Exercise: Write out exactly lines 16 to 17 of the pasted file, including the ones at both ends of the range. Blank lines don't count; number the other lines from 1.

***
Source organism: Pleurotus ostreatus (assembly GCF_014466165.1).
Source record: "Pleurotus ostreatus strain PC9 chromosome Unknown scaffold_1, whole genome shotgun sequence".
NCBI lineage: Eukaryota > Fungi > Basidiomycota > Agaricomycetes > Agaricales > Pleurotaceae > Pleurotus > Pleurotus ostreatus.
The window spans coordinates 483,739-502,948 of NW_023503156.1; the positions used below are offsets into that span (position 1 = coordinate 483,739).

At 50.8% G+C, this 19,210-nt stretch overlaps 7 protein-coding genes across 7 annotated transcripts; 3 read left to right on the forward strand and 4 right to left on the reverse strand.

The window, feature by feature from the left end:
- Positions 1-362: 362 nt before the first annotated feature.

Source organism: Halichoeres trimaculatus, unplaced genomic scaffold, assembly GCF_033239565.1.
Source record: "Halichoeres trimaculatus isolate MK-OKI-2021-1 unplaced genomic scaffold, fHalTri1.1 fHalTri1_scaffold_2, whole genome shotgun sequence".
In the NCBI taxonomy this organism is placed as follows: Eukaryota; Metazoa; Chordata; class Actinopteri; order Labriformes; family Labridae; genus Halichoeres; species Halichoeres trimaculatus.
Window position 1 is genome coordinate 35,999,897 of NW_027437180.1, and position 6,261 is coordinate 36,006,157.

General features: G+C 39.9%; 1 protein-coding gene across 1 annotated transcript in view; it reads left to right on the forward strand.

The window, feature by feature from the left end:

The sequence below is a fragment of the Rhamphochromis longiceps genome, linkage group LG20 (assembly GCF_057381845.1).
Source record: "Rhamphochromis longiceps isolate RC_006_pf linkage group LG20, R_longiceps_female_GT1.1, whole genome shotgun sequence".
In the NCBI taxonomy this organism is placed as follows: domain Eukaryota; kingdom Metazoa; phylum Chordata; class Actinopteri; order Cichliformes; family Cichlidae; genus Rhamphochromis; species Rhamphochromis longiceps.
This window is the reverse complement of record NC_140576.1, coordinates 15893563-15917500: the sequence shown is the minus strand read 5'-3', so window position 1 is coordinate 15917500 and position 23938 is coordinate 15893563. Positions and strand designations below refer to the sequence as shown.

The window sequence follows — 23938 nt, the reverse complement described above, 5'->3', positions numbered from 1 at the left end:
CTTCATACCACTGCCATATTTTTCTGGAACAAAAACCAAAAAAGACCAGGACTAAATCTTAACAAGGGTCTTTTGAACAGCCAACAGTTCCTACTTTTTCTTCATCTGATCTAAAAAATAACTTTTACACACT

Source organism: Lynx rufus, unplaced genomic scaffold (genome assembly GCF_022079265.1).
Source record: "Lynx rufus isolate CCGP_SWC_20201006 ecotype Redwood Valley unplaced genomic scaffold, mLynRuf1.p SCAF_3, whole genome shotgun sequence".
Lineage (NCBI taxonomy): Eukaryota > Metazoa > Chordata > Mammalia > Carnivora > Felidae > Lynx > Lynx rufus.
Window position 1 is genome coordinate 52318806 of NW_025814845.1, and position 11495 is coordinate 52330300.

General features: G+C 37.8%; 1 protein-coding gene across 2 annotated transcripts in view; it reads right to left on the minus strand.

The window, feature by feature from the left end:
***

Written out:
In the NCBI taxonomy this organism is placed as follows: domain Eukaryota; kingdom Metazoa; phylum Chordata; class Actinopteri; order Cichliformes; family Cichlidae; genus Rhamphochromis; species Rhamphochromis longiceps.
This window is the reverse complement of record NC_140576.1, coordinates 15893563-15917500: the sequence shown is the minus strand read 5'-3', so window position 1 is coordinate 15917500 and position 23938 is coordinate 15893563. Positions and strand designations below refer to the sequence as shown.